3. Available memory: RAM swap | --------------------------------------------------- | ----------------------------------------------------- | Used by Mechanica: DB K ****************(#########)## OK sol RAM DB + solRAM < RAM good (no OS swapping) K > solRAM not so good (matrix equations will be swapped) In this case, the part of K which does not fit in solRAM , shown above as # # #, will be swapped to disk with specialized, efficient Mechanica code. In t his scenario, the size of solRAM has some, but not a large , effect on the performance of the analysis. In general, the larger solRAM is, the faster the global stiffness matrix equa tions will be solved, as long as the total memory used fits in RAM. Scenario III The worst case scenario is when the total memory used by Mechanica does not fit in RAM. If the total memory allocated by Mechanica (and all of the other processes running on your machine) exceeds the total RAM of your machine, then the operating system will swap data. Available memory: RAM swap | --------------------------------------------------- | ----------------------------------------------------- | Used by Mechanica: DB K ***********************(################ ---- ) Bad solram DB + solram > RAM bad (OS will swap data) K < solram doesn't really matter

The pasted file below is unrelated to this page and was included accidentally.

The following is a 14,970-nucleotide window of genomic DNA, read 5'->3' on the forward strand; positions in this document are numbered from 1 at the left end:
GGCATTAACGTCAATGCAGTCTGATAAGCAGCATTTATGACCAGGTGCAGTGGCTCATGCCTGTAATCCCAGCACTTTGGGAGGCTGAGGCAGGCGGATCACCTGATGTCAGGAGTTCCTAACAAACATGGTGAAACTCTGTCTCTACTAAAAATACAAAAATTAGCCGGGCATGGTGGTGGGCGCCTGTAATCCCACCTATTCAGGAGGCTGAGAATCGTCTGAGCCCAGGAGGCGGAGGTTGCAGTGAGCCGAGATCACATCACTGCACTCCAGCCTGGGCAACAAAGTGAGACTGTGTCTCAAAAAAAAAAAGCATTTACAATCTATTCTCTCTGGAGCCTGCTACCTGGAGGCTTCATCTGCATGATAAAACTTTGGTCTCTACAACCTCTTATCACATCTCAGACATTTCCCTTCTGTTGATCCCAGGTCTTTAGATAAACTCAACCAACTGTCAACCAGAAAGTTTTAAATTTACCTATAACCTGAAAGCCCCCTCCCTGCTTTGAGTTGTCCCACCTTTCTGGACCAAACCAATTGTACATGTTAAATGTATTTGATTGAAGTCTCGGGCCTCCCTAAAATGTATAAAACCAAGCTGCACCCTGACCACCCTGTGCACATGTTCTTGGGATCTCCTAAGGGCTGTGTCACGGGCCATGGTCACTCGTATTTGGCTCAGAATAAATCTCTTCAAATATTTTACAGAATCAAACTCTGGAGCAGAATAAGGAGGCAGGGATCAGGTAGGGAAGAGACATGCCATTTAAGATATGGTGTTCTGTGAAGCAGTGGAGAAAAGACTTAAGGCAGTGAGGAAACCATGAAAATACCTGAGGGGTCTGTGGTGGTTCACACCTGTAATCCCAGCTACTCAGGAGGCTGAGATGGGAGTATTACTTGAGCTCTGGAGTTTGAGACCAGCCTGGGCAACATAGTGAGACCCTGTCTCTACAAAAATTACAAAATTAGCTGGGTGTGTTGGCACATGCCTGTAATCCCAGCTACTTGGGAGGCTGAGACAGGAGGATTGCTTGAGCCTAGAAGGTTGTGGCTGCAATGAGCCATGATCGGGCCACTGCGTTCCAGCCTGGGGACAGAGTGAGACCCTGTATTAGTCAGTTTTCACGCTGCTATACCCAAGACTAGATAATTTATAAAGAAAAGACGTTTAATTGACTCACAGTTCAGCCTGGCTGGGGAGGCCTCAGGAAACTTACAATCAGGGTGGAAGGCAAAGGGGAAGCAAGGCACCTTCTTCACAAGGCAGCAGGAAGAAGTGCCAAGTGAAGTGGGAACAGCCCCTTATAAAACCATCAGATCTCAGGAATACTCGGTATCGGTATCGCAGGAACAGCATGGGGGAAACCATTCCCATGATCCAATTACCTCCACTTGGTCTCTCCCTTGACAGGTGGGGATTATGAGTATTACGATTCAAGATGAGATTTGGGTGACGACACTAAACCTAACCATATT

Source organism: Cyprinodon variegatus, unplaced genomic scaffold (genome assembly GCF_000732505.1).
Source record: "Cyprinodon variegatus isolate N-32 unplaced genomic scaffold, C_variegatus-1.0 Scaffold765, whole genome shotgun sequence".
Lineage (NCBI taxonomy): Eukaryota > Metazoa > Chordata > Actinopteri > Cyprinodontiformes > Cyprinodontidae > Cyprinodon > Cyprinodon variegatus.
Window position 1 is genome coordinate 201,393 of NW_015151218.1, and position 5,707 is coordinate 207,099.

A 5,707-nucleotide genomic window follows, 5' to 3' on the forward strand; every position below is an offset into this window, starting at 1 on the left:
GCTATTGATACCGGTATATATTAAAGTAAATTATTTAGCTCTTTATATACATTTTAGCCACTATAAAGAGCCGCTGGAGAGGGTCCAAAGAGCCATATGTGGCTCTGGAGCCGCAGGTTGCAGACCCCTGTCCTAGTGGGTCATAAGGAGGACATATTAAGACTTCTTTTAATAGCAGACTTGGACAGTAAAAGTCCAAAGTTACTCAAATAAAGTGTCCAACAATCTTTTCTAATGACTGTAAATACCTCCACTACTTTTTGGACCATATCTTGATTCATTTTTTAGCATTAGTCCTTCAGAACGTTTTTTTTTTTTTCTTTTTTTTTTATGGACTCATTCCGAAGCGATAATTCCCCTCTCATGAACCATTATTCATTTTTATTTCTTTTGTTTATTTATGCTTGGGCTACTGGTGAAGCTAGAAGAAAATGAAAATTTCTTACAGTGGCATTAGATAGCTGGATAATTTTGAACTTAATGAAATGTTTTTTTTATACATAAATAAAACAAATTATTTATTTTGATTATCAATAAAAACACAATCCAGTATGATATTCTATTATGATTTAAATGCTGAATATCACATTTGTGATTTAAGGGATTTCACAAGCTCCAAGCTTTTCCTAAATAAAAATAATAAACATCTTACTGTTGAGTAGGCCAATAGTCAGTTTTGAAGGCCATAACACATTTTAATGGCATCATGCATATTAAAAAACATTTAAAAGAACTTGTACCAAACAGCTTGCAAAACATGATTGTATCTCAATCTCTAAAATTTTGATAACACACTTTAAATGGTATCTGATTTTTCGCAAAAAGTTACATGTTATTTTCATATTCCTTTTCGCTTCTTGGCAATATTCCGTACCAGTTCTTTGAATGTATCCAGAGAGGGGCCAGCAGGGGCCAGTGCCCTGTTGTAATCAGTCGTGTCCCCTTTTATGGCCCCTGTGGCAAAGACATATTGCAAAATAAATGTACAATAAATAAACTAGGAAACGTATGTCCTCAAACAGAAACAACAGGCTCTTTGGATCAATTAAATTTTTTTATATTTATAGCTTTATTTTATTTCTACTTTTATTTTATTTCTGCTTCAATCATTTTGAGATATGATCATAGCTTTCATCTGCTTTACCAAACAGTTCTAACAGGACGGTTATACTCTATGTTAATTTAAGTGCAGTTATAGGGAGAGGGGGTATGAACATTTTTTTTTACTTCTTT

2. Set Default SolRAM To set the default sol RAM you may use config.pro setting sim_solver_memory_allocation . Three scenarios of how Mechanica uses memory during an analysis . Scenario I Mechanica runs most efficiently when the entire global stiffness matrix fits in sol RAM and when the total memory used by Mechanica fits in RAM. For example, suppose you have a machine with 4 GB of RAM and 4 GB of disk allocated to swap space. You run an analysis which needs 1 GB for the global stiffness matrix, K, and 2 GB for everything else, which I'll call DB. If you set solRAM to 1.5 GB, then, ignoring the RAM used by the operating system and other applications, the memory usage looks like this. Available memory: RAM swap | --------------------------------------- ------------ | ----------------------------------------------------- | Used by Mechanica: DB K ****************(######## ---- ) Ideal situation sol RAM DB + solRAM < RAM good (no OS swapping) K < solRAM good (no matrix equation swapping) In the example above, the m emory used by DB is shown as ** *, the memory used by K is shown as ###, and the memory allocated to sol RAM is inside parentheses (### -- ). Because K is sm aller than solRAM , there is some me mory that is allocated to solRA; that is unused, shown as --- . This is an ideal situation because the K < solram and DB + solram < RAM and hence, no swapping will occur. Scenario II The next most efficient scenario is when the entire amount memory used by Mechanica still fits in RAM, but the global stiffne ss matrix does not fit in solRAM .